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Marysville schools' supplemental levy voted down
MARYSVILLE — The primary election day of Aug. 17 proved to be bad news for proposed school district levies throughout the state, but especially so in Marysville, where voters were asked for a property tax increase to fund a supplemental levy after the state legislature expanded the school district's levy authority by 4 percent.
As of 8:03 p.m. Aug. 17, 60.06 percent of the 7,363 ballots counted voted no on the Marysville School District's four-year levy, which would have added an estimated levy rate of 20 cents per $1,000 of assessed valuation each year to provide $750,000 for the 2010-11 school year and $1.5 million for each of the three subsequent school years. The levy only required a simple majority of 50 percent plus one vote to pass.
MSD Superintendent Dr. Larry Nyland admitted that the current economic climate made it more challenging to present such proposals to the public. Don Whitfield, who co-chaired the Citizens for Marysville Schools campaign committee with Pete Lundberg, agreed with this assessment.
"These are difficult times for everyone and Washington voters clearly have concerns about tax issues," Nyland said. "It just so happens that those tax issues tend to focus on our schools. Although districts with less property wealth are likely to vote for such propositions in lower percentages, I was still hopeful about our prospects. I figured the Northshore School District's levy would get 60-70 percent and ours would get closer to 50 percent, but obviously that didn't happen."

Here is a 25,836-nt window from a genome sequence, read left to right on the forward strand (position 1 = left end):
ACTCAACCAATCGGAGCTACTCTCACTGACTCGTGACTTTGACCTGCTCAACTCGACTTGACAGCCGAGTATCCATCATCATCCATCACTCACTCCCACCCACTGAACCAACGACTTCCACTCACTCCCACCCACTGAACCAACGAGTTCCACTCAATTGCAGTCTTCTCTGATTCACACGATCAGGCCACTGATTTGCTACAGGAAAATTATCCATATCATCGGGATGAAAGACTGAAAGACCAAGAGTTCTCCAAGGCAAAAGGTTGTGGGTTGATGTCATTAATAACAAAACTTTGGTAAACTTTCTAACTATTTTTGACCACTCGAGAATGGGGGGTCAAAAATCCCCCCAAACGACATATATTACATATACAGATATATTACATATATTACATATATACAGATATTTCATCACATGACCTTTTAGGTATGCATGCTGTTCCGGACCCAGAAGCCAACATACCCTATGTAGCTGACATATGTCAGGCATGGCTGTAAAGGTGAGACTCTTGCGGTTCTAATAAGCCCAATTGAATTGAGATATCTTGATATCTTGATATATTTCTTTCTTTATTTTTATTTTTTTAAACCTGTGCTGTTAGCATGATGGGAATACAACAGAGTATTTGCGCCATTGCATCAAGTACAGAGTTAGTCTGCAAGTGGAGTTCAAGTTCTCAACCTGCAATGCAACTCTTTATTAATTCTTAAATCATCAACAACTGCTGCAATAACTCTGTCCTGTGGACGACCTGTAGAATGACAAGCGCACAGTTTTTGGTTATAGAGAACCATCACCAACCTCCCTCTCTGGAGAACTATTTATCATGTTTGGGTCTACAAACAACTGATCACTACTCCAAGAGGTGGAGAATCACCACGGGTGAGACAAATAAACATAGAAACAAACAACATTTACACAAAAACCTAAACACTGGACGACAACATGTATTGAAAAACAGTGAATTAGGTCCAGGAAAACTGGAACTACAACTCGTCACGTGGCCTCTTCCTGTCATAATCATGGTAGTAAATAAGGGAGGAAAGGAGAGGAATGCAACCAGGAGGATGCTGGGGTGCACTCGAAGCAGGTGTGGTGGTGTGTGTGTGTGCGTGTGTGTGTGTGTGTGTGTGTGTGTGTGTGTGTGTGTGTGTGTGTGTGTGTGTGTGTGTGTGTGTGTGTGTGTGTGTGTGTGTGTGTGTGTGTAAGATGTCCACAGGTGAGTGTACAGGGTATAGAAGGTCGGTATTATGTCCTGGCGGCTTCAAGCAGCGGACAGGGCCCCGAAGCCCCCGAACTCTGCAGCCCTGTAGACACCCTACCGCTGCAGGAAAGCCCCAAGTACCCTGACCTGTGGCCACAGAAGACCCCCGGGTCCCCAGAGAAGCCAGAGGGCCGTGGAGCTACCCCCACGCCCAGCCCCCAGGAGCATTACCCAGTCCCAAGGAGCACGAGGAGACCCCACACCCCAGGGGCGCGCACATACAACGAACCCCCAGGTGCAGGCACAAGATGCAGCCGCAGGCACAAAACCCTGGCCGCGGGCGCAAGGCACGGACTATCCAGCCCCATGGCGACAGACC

Nyland emphasized that the Marysville School Board did not decide to authorize the supplemental levy lightly, acknowledging that such an authorization could have been considered tacit approval for a "constitutional violation" of the state legislature's requirements to fund education. Nonetheless, he cast the Board's eventual decision as "an opportunity to do right by the kids."
Nyland noted that the levy campaign committee's job was made all the more difficult by this year's other bond and levy elections for the school district, which left less money that could be spent on this campaign. He added that conducting such a campaign during summer vacation curtailed the committee's available manpower, but praised its mass-mailing and phone call outreach efforts.
"In the end, we'll have to make do with what we have and provide the best education possible with our limited resources," Nyland said.